Roland Martin Hosts New Talk Show for TV One and Radio One Stations
For those of you missing "Washington Watch" with Roland Martin, don't worry Radio One, Inc. is giving you Roland Martin five days a week. The former CNN correspondent and analyst will launched a morning talk show on the cable channel TV One and on radio stations owned by Radio One. Listeners of morning radio are familiar with Roland Martin's news and issued driven segments on the Tom Joyner Morning Show.
Radio One, Inc. AM talk stations and its flagship station 1450 WOL in Washington, DC have been without a live morning radio show since they departed ways with their long time morning host Joe Madison known as The Black Eagle. Madison is exclusively heard on Sirius XM radio's Urban View channel and is no longer a part of the Radio One family since April. WOL has been airing the previous day's Al Sharpton talk show each morning.
FROM MULTICHANNEL.COM TV One this fall will launch a live, one-hour weekday news/public affairs show as part of a multiplatform news offering from network parent company, Radio One.
TV One will simulcast the last hour of the three-hour News One Now radio program to be syndicated on Radio One stations across the country, Alfred Liggins, chairman of TV One and CEO and president of Radio One, told Multichannel News. The 7 a.m. to 10 a.m. show, which will offer news and analysis of politics, entertainment, sports and culture from an African American perspective, will be hosted by former CNN journalist Roland Martin.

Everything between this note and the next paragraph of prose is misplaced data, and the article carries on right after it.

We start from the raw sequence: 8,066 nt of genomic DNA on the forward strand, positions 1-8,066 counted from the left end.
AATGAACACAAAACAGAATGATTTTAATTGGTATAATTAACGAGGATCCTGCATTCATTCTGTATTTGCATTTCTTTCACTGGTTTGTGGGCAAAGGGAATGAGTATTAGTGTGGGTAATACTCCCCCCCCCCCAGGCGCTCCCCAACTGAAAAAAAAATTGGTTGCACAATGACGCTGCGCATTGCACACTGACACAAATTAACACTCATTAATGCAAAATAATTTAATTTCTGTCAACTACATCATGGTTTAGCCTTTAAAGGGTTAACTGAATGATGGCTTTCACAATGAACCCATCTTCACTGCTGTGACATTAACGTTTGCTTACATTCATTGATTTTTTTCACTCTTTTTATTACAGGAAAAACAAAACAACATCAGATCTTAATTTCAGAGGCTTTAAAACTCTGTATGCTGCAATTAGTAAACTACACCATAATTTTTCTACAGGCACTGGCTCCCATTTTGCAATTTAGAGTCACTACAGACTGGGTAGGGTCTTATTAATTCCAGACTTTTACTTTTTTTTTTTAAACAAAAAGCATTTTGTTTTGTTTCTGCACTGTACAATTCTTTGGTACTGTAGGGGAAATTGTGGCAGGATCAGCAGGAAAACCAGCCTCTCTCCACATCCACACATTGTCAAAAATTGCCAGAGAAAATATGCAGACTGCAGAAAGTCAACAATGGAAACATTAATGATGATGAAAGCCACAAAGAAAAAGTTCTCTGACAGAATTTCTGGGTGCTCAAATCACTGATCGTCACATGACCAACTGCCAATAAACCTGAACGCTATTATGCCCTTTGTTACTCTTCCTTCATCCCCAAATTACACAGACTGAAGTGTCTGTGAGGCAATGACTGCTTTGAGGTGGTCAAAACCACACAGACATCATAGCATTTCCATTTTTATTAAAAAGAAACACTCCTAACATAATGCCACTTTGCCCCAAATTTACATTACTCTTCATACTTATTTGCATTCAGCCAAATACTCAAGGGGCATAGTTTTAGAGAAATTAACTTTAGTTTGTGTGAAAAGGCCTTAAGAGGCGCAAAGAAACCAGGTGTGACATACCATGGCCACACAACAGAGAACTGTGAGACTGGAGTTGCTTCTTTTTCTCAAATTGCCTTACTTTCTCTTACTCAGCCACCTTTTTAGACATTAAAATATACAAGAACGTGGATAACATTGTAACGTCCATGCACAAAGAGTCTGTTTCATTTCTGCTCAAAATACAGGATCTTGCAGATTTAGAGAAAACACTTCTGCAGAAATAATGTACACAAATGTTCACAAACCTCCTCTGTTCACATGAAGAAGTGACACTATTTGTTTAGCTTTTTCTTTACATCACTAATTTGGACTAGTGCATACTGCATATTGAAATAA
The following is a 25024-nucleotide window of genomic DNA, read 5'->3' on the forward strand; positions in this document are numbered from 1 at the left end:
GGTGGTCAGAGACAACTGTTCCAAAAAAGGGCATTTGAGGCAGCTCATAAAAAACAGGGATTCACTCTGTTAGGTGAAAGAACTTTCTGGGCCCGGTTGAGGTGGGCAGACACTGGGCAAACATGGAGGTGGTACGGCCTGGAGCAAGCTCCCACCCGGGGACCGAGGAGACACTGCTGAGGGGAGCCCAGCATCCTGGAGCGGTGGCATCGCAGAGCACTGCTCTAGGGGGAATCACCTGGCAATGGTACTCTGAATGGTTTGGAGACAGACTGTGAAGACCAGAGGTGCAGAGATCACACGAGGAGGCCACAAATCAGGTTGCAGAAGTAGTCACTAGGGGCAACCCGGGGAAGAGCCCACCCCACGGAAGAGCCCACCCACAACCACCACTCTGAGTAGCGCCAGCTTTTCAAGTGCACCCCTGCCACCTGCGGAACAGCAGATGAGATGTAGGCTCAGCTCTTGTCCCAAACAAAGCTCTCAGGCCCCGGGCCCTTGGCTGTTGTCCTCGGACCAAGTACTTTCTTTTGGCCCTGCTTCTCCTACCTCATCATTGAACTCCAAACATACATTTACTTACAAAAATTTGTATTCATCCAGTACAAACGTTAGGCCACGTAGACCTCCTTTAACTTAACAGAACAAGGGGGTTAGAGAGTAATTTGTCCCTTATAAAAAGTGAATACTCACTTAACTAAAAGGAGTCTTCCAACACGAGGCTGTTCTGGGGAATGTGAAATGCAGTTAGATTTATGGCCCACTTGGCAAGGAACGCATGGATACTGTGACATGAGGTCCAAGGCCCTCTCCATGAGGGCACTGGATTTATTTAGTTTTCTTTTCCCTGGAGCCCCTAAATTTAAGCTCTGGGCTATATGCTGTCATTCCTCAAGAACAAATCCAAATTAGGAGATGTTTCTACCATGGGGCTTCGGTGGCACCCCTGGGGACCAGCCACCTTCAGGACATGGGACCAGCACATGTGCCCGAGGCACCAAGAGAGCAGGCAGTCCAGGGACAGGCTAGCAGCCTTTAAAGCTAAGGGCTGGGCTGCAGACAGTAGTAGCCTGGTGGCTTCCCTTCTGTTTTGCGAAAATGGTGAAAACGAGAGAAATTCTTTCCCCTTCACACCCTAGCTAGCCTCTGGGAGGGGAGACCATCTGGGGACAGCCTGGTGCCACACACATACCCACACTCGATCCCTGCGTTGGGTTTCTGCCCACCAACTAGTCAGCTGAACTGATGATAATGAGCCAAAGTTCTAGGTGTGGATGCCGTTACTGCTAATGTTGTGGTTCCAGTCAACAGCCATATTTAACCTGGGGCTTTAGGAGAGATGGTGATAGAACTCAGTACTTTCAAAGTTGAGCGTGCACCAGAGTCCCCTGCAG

While the network has yet to specify a launch date, Liggins said the show would most likely debut in mid-September prior to the Congressional Black Caucus’ Annual Legislative Conference. The Radio One portion of News One Now will also run on the Web via Radio One’s dedicated NewsOne.com site, according to Liggins.
“This is a further evolution of TV One’s commitment to better and more important television for African-Americans, and is also an extension of Radio One’s history and philosophy of making sure we inform, entertain and advocate for the African-American community,” he said. “This is the first time a network has approached African-American news on this type of commitment level.”
Liggins said TV One’s linear network simulcast of News One Now could expand to two hours or even the full three-hour radiocast in the near future.
As part of launch of News One Now, Martin said TV One’s Sunday morning Washington Watch public affairs show that he hosts will not return this fall. He added News One Now will have wide appeal among African-American audiences who traditionally get much of their news information from television and the Internet.
“About 50% of African-Americans get their news from cable news networks so we now have the opportunity to set the table on a daily basis,” Martin said. “The show will serve as the nexus of black thought – when you talk about what’s happening politically, socially, culturally in our communities, this is the place where people will be able to have those discussions.”